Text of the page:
Common sense rule changes, Day is exceptional and the KHL’s top players of the semifinal

You'd think wearing visors would be a common sense choice for both players and owners. (MPR529/Flickr)

You’d think wearing visors would be a common sense choice for both players and owners. (MPR529/Flickr)

Anyone who watches hockey closely knows there are plenty of rules that are either called inconsistently or just make no sense at all and Ryan Lambert of Puck Daddy goes over regulations that could be looked over at the GMs’ meetings this year.

From mandatory visors being left to the players making their own choice even when the majority of GMs are in favor of the idea to hybrid icing not being implemented, a rule chance that could prevent several catastrophic injuries each season. From Lambert:

Players don’t want it because it brings more ambiguity into the game (oh no!) and also eliminates the race for the puck.

Here’s Mathieu Schneider on that prospective change:

“You want to avoid the unintended consequences of what may happen when you change a rule like that.”

Unintended consequences like gruesome injuries? Oh wait, he means blown icing calls. Right. This is presumably because the reason people buy tickets is for the one in every 40 or 50 icing calls on which a forward wins a puck; nothing says exciting like a guy getting pinned to the end boards while everyone else comes back from the far end of the ice to try to help out.

Of course, there are other issues people like to think are a big deal that really aren’t such as goaltending equipment and embellishment. As Lambert notes, goalies no longer look like J.S. Giguere did when he took Anaheim to the Stanley Cup final in 2003 and diving will never be eliminated without “the NHLPA … opening its members up to … mockery and scrutiny.” That mockery comes in the form of a published list of divers who get suspended after their third strike. Embellishment is something that happens in all sports (we should just be thankful hockey is nowhere near as bad as soccer) and officials don’t have the benefit of replays when calling the penalty. It also doesn’t help when players get hurt trying to draw a penalty which put the referees and off-ice officials in a tight spot. More from Lambert:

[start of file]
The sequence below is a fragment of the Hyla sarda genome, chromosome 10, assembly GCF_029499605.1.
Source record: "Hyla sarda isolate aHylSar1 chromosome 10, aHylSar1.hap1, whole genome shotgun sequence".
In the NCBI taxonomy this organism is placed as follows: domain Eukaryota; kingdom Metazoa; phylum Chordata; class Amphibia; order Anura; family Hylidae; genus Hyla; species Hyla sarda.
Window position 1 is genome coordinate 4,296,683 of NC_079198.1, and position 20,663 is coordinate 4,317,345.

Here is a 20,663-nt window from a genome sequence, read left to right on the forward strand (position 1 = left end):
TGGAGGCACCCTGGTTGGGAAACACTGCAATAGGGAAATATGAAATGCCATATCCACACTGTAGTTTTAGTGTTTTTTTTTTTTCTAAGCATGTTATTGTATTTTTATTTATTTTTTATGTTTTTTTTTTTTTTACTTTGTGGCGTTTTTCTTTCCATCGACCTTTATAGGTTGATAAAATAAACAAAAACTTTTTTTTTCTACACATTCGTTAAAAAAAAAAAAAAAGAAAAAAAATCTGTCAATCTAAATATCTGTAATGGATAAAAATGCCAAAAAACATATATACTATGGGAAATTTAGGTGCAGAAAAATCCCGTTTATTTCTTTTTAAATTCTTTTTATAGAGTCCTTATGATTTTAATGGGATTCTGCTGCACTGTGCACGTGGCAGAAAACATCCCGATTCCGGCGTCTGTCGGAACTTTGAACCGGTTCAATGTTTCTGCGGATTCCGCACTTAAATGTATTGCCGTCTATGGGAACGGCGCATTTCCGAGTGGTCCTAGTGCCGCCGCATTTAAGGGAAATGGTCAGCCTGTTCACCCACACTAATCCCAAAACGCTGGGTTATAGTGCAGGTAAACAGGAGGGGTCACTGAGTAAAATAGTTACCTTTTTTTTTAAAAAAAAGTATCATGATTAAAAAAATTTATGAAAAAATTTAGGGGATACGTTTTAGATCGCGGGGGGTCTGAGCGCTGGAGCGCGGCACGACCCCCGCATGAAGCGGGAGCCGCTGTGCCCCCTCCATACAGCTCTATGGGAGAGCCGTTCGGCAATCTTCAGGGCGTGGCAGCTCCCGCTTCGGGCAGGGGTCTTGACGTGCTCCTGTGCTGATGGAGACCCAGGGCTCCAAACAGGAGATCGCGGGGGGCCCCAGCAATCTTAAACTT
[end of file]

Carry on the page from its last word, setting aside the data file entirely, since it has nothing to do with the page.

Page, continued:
Going after these guys when games are over, and slapping them with fines or other supplementary discipline, doesn’t work either because some guys who turn their backs to the play end up getting legitimately hurt, and Brendan Shanahan can’t go about making a suspension video for a guy who’s sitting out with concussion-like symptoms.

So this, too, is an issue that the league can’t address in the way it should, and therefore won’t do it at all, though one supposes that’s for the best.

Rules changes are not inherently a bad thing. Whether they relate to visors or hybrid icing or increasing scoring or getting the scourge of diving out of the game, the factor that make these efforts good or bad is how expediently and effectively they’re carried out.

So far, the NHL is 0-fer.

And I really don’t expect much of that to change any time soon.

*     *     *

Sean Day, 15, has been given exceptional player status by the Ontario Hockey Federation and will enter the Ontario League Priority Selection held on April 6, 2013. The defenseman is the fourth player to receive the honor, following Connor McDavid, Aaron Ekblad and John Tavares.

From the OHL’s official website:

“Sean Day should be very proud of himself in attaining exceptional player status,” said OHF Executive Director Phillip McKee.  “The evaluation process is very extensive and reviews all aspects of the player’s life.  We all look forward to seeing Sean continue his development as a player and person in the OHL next season.”

Already 6-foot-2 and 197 lbs., Day, born in Leuven, Belgium, played for Detroit Compuware this season, recording 11-24-35 and a plus-47 in 63 games.

*     *     *

khl logoThe Kontinental League’s conference finals begins today as SKA Saint Petersburg hosts Dynamo Moscow with Ak Bars Kazan taking on Traktor Chelyabinsk tomorrow. In the semis, SKA swept Severstal Cherepovets and Dynamo eliminated CSKA Moscow in five in the Western Conference while Ak Bars beat Salavat Yulaev Ufa in Game 7 and Traktor beat Avangard Omsk Region in five games in the Eastern Conference. The KHL announced the top players of the semis yesterday.

Traktor stopper Michael Garnett was named the top goaltender earned four shutouts in the five-game series against Avangard, finishing with a .986 save percentage and 0.40 goals-against average. Including the first round, a seven-game defeat over Barys Astana, Garnett has a .940 save percentage and 1.76 goals-against average so far in the playoffs.

The top defenseman was Brent Sopel of Salavat who scored two goals in a seven-game loss and finished the series against Ak Bars with a plus-4.

SKA’s Viktor Tikhonov was named the best attacker as he had five goals and six points, along with a plus-6, in four games against Severstal. Included among those five goals was a hat trick in a 7-4 Game 1 victory.

Finally, Valery Nichushkin was the top rookie, notching three goals, including the game-winner in Game 2, for Traktor along with a plus-2.

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